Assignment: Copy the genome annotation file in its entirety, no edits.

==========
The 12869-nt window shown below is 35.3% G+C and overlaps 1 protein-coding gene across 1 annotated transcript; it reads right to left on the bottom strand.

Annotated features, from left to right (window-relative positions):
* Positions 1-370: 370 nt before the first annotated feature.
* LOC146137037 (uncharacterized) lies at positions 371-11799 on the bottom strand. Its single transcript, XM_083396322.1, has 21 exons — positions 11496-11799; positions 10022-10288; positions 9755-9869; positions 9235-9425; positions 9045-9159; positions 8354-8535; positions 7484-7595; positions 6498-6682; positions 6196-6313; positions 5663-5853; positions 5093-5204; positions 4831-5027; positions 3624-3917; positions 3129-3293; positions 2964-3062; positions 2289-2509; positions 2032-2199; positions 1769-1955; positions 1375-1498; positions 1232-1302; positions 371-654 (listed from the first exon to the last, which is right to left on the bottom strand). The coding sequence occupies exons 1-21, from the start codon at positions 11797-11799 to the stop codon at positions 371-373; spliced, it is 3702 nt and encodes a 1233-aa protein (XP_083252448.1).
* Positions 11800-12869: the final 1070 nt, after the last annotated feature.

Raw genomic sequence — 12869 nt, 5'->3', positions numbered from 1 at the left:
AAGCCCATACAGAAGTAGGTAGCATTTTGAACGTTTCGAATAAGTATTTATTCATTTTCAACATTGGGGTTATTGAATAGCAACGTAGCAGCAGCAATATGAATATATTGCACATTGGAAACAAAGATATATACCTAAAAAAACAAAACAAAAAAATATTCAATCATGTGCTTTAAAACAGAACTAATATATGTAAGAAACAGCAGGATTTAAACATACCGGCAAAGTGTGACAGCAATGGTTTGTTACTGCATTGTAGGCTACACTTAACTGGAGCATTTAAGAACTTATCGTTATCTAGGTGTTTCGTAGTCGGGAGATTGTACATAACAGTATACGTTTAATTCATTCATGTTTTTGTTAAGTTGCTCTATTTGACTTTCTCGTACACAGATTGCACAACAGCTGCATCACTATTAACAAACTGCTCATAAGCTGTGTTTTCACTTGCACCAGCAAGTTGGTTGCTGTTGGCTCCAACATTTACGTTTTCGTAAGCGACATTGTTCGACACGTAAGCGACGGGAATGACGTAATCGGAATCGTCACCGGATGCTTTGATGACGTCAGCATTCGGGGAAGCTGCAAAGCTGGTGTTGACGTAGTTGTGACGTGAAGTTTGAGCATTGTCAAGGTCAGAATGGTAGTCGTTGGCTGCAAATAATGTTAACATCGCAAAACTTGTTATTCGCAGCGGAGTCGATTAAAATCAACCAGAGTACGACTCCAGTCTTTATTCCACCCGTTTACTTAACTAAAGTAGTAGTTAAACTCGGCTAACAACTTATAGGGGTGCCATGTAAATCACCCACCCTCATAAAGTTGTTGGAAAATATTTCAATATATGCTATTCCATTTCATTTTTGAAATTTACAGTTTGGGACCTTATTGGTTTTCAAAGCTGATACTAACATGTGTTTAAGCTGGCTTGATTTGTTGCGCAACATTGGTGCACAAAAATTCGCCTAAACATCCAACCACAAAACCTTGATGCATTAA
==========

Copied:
The 12869-nt window shown below is 35.3% G+C and overlaps 1 protein-coding gene across 1 annotated transcript; it reads right to left on the bottom strand.

Annotated features, from left to right (window-relative positions):
* Positions 1-370: 370 nt before the first annotated feature.
* LOC146137037 (uncharacterized) lies at positions 371-11799 on the bottom strand. Its single transcript, XM_083396322.1, has 21 exons — positions 11496-11799; positions 10022-10288; positions 9755-9869; positions 9235-9425; positions 9045-9159; positions 8354-8535; positions 7484-7595; positions 6498-6682; positions 6196-6313; positions 5663-5853; positions 5093-5204; positions 4831-5027; positions 3624-3917; positions 3129-3293; positions 2964-3062; positions 2289-2509; positions 2032-2199; positions 1769-1955; positions 1375-1498; positions 1232-1302; positions 371-654 (listed from the first exon to the last, which is right to left on the bottom strand). The coding sequence occupies exons 1-21, from the start codon at positions 11797-11799 to the stop codon at positions 371-373; spliced, it is 3702 nt and encodes a 1233-aa protein (XP_083252448.1).
* Positions 11800-12869: the final 1070 nt, after the last annotated feature.

Raw genomic sequence — 12869 nt, 5'->3', positions numbered from 1 at the left:
AAGCCCATACAGAAGTAGGTAGCATTTTGAACGTTTCGAATAAGTATTTATTCATTTTCAACATTGGGGTTATTGAATAGCAACGTAGCAGCAGCAATATGAATATATTGCACATTGGAAACAAAGATATATACCTAAAAAAACAAAACAAAAAAATATTCAATCATGTGCTTTAAAACAGAACTAATATATGTAAGAAACAGCAGGATTTAAACATACCGGCAAAGTGTGACAGCAATGGTTTGTTACTGCATTGTAGGCTACACTTAACTGGAGCATTTAAGAACTTATCGTTATCTAGGTGTTTCGTAGTCGGGAGATTGTACATAACAGTATACGTTTAATTCATTCATGTTTTTGTTAAGTTGCTCTATTTGACTTTCTCGTACACAGATTGCACAACAGCTGCATCACTATTAACAAACTGCTCATAAGCTGTGTTTTCACTTGCACCAGCAAGTTGGTTGCTGTTGGCTCCAACATTTACGTTTTCGTAAGCGACATTGTTCGACACGTAAGCGACGGGAATGACGTAATCGGAATCGTCACCGGATGCTTTGATGACGTCAGCATTCGGGGAAGCTGCAAAGCTGGTGTTGACGTAGTTGTGACGTGAAGTTTGAGCATTGTCAAGGTCAGAATGGTAGTCGTTGGCTGCAAATAATGTTAACATCGCAAAACTTGTTATTCGCAGCGGAGTCGATTAAAATCAACCAGAGTACGACTCCAGTCTTTATTCCACCCGTTTACTTAACTAAAGTAGTAGTTAAACTCGGCTAACAACTTATAGGGGTGCCATGTAAATCACCCACCCTCATAAAGTTGTTGGAAAATATTTCAATATATGCTATTCCATTTCATTTTTGAAATTTACAGTTTGGGACCTTATTGGTTTTCAAAGCTGATACTAACATGTGTTTAAGCTGGCTTGATTTGTTGCGCAACATTGGTGCACAAAAATTCGCCTAAACATCCAACCACAAAACCTTGATGCATTAA